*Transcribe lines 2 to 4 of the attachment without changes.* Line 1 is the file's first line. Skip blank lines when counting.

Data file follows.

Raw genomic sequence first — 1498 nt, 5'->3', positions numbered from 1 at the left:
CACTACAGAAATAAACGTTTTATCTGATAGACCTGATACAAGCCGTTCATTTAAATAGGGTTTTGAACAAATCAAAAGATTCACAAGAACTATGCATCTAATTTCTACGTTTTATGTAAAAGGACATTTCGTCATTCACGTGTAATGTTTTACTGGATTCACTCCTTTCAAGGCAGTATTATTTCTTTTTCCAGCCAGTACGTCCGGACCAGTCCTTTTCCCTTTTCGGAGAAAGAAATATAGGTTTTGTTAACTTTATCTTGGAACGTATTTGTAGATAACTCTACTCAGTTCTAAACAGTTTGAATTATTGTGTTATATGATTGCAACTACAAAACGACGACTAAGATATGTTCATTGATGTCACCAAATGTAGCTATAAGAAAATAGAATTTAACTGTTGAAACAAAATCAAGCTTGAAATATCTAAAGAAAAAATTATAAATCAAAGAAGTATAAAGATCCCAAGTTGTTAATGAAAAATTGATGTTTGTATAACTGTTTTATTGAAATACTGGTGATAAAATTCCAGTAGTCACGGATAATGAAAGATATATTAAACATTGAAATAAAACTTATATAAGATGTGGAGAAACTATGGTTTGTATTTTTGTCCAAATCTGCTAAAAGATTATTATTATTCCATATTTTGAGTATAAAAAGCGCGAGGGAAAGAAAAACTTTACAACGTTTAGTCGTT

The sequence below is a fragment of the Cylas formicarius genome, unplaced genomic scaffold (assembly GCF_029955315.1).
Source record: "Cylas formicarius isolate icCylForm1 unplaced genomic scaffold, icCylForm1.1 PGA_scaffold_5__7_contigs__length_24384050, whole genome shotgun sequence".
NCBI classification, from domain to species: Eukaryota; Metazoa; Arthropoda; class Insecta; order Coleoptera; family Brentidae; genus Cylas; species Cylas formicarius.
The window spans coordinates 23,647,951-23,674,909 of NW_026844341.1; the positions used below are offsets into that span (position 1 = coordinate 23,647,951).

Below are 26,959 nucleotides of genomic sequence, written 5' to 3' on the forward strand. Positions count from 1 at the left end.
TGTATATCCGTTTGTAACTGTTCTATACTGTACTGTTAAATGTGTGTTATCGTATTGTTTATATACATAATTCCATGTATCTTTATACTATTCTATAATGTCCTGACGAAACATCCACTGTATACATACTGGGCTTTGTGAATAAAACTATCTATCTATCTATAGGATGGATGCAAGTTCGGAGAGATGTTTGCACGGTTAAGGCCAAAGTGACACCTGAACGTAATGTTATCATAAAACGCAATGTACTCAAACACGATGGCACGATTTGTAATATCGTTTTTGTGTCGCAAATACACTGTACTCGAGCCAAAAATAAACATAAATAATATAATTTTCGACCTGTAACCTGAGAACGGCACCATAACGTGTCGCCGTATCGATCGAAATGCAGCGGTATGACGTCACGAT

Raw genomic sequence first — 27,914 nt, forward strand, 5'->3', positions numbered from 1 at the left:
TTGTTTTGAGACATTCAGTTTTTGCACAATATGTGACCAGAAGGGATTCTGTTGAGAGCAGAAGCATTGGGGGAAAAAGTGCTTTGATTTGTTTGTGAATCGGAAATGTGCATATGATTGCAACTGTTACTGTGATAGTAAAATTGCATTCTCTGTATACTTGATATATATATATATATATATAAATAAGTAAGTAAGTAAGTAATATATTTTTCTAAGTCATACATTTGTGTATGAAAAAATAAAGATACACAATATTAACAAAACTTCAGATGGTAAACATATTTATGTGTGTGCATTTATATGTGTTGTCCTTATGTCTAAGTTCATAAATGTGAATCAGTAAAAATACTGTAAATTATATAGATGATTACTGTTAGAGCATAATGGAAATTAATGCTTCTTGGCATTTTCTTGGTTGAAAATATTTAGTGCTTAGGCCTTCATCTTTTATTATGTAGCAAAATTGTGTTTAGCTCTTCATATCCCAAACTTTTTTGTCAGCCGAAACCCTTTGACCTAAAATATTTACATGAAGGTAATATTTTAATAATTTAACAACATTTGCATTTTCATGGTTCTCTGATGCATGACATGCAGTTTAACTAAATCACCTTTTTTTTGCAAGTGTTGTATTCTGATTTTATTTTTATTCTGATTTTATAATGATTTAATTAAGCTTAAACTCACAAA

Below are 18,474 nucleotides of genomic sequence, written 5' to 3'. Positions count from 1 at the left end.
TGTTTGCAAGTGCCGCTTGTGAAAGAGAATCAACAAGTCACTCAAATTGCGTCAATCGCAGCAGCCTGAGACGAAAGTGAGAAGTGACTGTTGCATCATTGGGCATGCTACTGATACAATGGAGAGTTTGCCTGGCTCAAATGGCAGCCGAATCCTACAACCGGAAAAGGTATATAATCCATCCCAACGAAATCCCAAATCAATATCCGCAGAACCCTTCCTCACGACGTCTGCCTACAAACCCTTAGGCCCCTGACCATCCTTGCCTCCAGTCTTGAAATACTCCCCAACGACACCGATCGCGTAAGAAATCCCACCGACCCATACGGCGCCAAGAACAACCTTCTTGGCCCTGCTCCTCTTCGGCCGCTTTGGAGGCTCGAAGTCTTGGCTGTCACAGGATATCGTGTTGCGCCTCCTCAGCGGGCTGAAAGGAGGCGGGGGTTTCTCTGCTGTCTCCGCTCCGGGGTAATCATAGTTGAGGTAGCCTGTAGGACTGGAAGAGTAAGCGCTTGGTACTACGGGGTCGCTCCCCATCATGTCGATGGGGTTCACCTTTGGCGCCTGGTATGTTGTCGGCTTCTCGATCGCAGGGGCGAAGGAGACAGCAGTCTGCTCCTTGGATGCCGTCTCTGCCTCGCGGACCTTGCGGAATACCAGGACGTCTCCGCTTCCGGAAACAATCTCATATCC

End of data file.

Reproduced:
CACTACAGAAATAAACGTTTTATCTGATAGACCTGATACAAGCCGTTCATTTAAATAGGGTTTTGAACAAATCAAAAGATTCACAAGAACTATGCATCTAATTTCTACGTTTTATGTAAAAGGACATTTCGTCATTCACGTGTAATGTTTTACTGGATTCACTCCTTTCAAGGCAGTATTATTTCTTTTTCCAGCCAGTACGTCCGGACCAGTCCTTTTCCCTTTTCGGAGAAAGAAATATAGGTTTTGTTAACTTTATCTTGGAACGTATTTGTAGATAACTCTACTCAGTTCTAAACAGTTTGAATTATTGTGTTATATGATTGCAACTACAAAACGACGACTAAGATATGTTCATTGATGTCACCAAATGTAGCTATAAGAAAATAGAATTTAACTGTTGAAACAAAATCAAGCTTGAAATATCTAAAGAAAAAATTATAAATCAAAGAAGTATAAAGATCCCAAGTTGTTAATGAAAAATTGATGTTTGTATAACTGTTTTATTGAAATACTGGTGATAAAATTCCAGTAGTCACGGATAATGAAAGATATATTAAACATTGAAATAAAACTTATATAAGATGTGGAGAAACTATGGTTTGTATTTTTGTCCAAATCTGCTAAAAGATTATTATTATTCCATATTTTGAGTATAAAAAGCGCGAGGGAAAGAAAAACTTTACAACGTTTAGTCGTT

The sequence below is a fragment of the Cylas formicarius genome, unplaced genomic scaffold (assembly GCF_029955315.1).
Source record: "Cylas formicarius isolate icCylForm1 unplaced genomic scaffold, icCylForm1.1 PGA_scaffold_5__7_contigs__length_24384050, whole genome shotgun sequence".